US 4280002 A
A petri dish comprising a base and cover with a seal for the cover affording ingress and egress of air and restricting evaporation from the dish. The seal is formed by a monolayer of microsphere pressure-sensitive adhesive.
1. A microbiological growth container adapted to contain a culture medium in which to cultivate one or more different microorganisms, said container comprising a base having a bottom wall and upstanding side walls, a cover having a top wall of a configuration to mate with the base and depending side walls with the inside dimension of the depending walls exceeding the outside dimension of the side walls of the base to afford a loose fit, and a monolayer of a microsphere pressure-sensitive adhesive on the inner surface of the cover adjacent the depending edge walls and exposed to and opposed to the upper surface of the side walls of the base for affording a releasable bond between the upper surface of the side walls and the cover and a permeable seal to restrict evaporation from the culture medium but affording gaseous transfer.
2. A container according to claim 1 wherein said base and cover are of transparent polymeric material.
3. A container according to claim 1 or 2 wherein said bottom wall and said top wall are circular and said base is a shallow dish.
4. A container according to claim 1 or 2 wherein said adhesive is coated directly onto the inside of said top wall to a dry coating weight of between 0.0035 grams and 0.014 grams per square inch of area.
This invention relates to an improved microbiological growth container such as a petri dish, and more particularly to an improved microsphere adhesive sealing structure for a container allowing the warm, aqueous based culture medium to remain in a moistened condition for extended periods of time but allowing the transfer of air through the seal, permitting growth of microorganisms on or in the growth media.
The present invention relates to an improvement in microbiological growth containers, an example of which is a petri dish, to solve the problem of rapid evaporation and a drying of the culture medium, while at the same time permitting air flow through the seal which helps to prevent a deleterious accumulation of carbon dioxide within the petri dish resulting from the growth of the microorganism. Thus, it is desirable to allow air to move in and out of the dish at the same time restricting the escape of moisture vapors resulting from evaporation.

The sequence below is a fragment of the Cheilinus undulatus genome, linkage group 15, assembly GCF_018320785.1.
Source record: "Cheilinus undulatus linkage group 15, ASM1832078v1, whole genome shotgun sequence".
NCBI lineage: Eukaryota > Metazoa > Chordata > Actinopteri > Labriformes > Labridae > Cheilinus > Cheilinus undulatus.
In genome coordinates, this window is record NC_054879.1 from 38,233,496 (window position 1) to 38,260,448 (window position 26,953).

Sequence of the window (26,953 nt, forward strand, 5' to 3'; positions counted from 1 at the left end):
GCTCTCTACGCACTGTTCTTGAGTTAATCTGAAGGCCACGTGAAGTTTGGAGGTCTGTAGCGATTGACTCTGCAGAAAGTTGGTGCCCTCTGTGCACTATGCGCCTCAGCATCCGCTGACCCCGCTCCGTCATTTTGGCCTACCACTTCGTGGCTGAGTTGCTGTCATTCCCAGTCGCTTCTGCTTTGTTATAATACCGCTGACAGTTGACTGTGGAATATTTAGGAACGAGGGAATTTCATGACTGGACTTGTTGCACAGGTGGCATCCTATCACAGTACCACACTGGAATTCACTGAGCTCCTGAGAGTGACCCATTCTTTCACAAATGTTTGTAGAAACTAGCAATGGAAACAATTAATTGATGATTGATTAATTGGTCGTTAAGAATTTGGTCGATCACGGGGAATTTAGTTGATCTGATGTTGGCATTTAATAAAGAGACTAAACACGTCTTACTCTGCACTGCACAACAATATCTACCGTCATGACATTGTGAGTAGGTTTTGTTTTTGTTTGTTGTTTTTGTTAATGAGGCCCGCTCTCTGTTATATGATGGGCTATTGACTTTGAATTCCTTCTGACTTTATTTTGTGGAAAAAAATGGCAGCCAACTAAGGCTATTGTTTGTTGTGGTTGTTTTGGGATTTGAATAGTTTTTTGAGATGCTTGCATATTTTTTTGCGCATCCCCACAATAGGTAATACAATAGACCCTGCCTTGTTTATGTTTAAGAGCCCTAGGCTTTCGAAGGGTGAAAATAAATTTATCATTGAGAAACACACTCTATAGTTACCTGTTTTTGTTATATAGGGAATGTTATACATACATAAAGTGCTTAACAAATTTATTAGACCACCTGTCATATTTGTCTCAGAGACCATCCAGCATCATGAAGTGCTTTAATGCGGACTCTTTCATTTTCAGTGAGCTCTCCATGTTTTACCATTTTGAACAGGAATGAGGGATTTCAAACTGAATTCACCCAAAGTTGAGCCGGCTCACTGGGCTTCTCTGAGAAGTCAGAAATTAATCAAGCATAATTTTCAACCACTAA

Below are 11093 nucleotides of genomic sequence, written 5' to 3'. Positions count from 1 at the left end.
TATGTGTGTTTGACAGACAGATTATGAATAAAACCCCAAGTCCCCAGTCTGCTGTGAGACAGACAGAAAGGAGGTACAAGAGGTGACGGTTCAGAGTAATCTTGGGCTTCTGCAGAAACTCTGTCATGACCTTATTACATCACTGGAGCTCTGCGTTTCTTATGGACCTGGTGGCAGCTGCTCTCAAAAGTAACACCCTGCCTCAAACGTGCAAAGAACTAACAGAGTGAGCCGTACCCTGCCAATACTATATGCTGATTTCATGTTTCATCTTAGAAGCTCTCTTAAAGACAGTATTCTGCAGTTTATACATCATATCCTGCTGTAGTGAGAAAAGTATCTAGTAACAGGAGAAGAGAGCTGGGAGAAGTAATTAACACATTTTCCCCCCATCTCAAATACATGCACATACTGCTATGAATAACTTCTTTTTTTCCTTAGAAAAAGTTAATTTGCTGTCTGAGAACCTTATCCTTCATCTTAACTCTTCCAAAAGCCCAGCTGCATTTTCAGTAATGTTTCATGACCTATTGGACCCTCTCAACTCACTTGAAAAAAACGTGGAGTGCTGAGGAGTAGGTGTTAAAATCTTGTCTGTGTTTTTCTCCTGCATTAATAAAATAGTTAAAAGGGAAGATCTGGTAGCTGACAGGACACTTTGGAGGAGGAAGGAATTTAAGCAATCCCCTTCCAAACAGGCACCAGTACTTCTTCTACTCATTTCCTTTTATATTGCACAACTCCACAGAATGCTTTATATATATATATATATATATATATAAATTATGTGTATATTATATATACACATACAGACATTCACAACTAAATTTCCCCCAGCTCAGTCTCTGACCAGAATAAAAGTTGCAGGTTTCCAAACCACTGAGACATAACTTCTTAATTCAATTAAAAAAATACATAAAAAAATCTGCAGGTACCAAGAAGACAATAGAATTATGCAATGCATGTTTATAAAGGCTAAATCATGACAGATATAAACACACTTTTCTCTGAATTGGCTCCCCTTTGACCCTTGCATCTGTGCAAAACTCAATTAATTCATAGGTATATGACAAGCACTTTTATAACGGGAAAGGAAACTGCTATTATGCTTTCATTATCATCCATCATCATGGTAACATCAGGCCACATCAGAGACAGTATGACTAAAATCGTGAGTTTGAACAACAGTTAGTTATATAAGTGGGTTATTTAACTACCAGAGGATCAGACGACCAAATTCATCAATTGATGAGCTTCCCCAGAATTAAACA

Some prior art such as U.S. Pat. No. 3,055,808, issued Sept. 25, 1962, to J. A. Henderson discloses a petri dish having an improved seal which hermetically seals the dish in such a way that unless there is a deliberate abuse of the dish, the cover will maintain the desired seal. In this structure the seal between the dish and the cover is adhesive in nature and preferably a pressure-sensitive and permanently tacky, adhesive which will withstand and remain tacky at temperatures ranging from 25° C. to 60° C. Examples of such adhesives are given in the patent and are identified as micro-crystalline wax having a melting point of between about 130° to 150° F. and a penetration (A.S.T.M. D-1321) of between 35 to 50, to which about 7-13% of an isobutylene polymer soluble in the molten wax is added. In this structure the coating of adhesive extends circumferentially along the upper peripheral edge of the dish and circumferentially along the inner surfaces of the outer periphery of the base walls, and the cover is formed of a material which is flexible enough to respond to lateral pressures applied to the side walls of the cover to release the seal between the cover and the dish. This prior art structure, however, does not permit the free egress and ingress of air from the petri dish but hermetically seals the dish against the flow of both air and vapors. The adhesive is characteristic of a film forming adhesive which is air and water vapor tight.
Prior art disclosing a seal affording some air movement but blocking the flow of vapors includes a study of a lot of the closure art, even closures such as used for wine where it is necessary to permit the bottle to breathe sufficiently for aging of the particular wine but not permitting the evaporation of the wine. One such patent is U.S. Pat. No. 3,559,834, issued Feb. 2, 1971 to W. S. Taylor. These structures wherein a seal formed of cork or other filter material is used between the cap and the container are multipart assemblies and do not afford the solution to sealing a shallow dish. Along this line, see also U.S. Pat. No. 3,696,958, issued Oct. 10, 1972 to H. M. Lee.